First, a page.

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New LPS-FLEX Knee Prosthesis
 
 
 


 
The Insall Scott Kelly Institute for Orthopaedics and Sports Medicine at Beth Israel Medical Center consists of a team of world-renowned orthopedic surgeons including John N. Insall, M.D., Director of the Institute and designer of the Total Condylar Knee Prosthesis which became the first widely used knee implant over 25 years ago. Since then, Dr. Insall and his colleagues have designed many successful variations of the implant. There are over 250, 000 total knee replacements performed annually in the United States and this number doubles when you consider worldwide procedures. Dr. Insall’s designs have been instrumental in the global success of total knee replacement.

Recently, Dr. Insall and his associate, Giles R. Scuderi, MD, in association with Zimmer engineers, developed an innovative version called the LPS-Flex Knee Prosthesis, which allows the patient’s knee to obtain a normal range of motion. Current knee implants allow no more than 125 degrees of flexion, while the new LPS-Flex Knee provides as much as 160 degrees of flexion.

Dr. Insall comments, "Current implants are not suitable for patients requiring full motion or whose lifestyle requires full flexion. With an increasing number of active baby boomers considering total knee replacement, this may be the appropriate implant. It is our belief that only this type of prosthesis can successfully replicate normal knee motion. Redesigning the femoral and tibial components along with an improved cam mechanism accomplished the greater range of motion with the LPS-Flex Knee Prosthesis: the unique cam mechanism helps drive the knee into deeper flexion"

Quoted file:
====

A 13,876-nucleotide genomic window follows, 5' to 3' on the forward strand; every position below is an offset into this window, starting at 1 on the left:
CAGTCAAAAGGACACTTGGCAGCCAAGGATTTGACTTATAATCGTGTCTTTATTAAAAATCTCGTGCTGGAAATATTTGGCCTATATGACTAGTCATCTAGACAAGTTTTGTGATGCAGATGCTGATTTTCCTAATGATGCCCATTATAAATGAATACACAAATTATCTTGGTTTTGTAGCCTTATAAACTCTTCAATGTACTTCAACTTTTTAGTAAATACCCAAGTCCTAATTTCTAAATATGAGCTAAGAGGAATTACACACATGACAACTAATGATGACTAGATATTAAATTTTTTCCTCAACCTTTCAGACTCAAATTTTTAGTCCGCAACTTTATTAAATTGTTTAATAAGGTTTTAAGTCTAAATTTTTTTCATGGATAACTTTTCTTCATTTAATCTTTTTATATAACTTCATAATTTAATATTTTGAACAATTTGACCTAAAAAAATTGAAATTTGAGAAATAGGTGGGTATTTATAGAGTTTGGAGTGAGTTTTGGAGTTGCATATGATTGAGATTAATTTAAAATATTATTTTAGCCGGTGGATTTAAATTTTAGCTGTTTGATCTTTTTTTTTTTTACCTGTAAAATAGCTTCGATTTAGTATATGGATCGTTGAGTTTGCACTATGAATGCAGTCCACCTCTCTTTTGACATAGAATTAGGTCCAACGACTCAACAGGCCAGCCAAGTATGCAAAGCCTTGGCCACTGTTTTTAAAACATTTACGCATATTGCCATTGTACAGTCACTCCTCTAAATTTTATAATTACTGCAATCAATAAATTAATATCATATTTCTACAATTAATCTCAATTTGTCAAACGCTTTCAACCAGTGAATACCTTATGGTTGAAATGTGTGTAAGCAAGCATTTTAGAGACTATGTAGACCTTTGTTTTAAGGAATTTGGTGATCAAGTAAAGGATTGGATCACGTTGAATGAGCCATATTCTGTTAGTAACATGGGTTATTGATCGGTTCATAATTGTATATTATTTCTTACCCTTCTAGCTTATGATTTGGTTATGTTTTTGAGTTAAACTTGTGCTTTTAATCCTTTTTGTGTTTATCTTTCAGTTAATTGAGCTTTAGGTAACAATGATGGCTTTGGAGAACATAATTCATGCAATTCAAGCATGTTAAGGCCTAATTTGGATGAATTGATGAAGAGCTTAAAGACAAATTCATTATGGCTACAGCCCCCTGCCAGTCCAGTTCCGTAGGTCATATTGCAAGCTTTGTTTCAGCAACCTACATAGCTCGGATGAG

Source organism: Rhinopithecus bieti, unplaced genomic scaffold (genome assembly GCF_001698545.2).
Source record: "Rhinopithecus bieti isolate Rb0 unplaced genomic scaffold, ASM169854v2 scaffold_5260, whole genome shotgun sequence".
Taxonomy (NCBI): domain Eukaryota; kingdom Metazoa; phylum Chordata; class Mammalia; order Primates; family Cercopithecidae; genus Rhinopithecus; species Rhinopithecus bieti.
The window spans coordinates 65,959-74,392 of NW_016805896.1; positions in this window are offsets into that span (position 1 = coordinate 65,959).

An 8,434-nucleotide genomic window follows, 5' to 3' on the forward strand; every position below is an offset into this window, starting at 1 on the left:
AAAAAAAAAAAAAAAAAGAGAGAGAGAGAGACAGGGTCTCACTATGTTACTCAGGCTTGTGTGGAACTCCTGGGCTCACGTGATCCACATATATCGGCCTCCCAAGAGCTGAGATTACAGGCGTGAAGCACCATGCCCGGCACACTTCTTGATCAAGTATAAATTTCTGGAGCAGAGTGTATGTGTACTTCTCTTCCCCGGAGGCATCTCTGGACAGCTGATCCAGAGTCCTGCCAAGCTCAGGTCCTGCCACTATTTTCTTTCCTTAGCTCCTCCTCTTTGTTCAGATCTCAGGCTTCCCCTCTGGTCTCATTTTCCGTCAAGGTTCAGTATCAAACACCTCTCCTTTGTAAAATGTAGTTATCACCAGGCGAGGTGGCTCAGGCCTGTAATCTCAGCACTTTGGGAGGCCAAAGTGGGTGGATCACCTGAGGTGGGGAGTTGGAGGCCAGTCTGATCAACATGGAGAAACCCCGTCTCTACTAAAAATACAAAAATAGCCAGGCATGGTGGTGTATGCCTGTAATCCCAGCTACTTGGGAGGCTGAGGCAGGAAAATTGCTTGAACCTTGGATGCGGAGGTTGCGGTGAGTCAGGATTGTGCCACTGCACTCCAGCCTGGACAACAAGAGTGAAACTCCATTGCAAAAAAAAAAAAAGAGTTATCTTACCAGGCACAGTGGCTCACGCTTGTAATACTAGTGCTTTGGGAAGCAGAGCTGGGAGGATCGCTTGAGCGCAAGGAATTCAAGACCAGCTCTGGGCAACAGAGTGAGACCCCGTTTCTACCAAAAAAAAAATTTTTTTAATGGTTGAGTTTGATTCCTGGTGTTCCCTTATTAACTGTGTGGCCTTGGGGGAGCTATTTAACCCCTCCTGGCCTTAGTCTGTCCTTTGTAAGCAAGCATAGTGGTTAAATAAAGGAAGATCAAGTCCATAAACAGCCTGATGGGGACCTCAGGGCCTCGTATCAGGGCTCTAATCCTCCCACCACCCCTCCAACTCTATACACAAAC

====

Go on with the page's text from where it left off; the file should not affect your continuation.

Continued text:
Dr. Scuderi, Associate Chief of Adult Knee Reconstruction at Beth Israel Medical Center says, "While this prosthesis is designed for normal knee motion, it is important to realize that the pre-operative knee flexion will influence the final outcome. Therefore, this implant may not be useful in all patients. But, in developing this knee prosthesis we have also modified our surgical technique to create a flexion-friendly environment for our flexion-friendly prosthesis. This new surgical technique has beneficial implications for all our patients."

The procedure takes about an hour and a half and is performed under an epidural anesthetic. Following the operation, the patients participate in a supervised rehabilitation program, which is specially designed to regain greater flexion. A team of physicians, nurses and therapists guide the patient through their recovery. Most patients are discharged from the hospital in five days and are then followed in the office as an outpatient.


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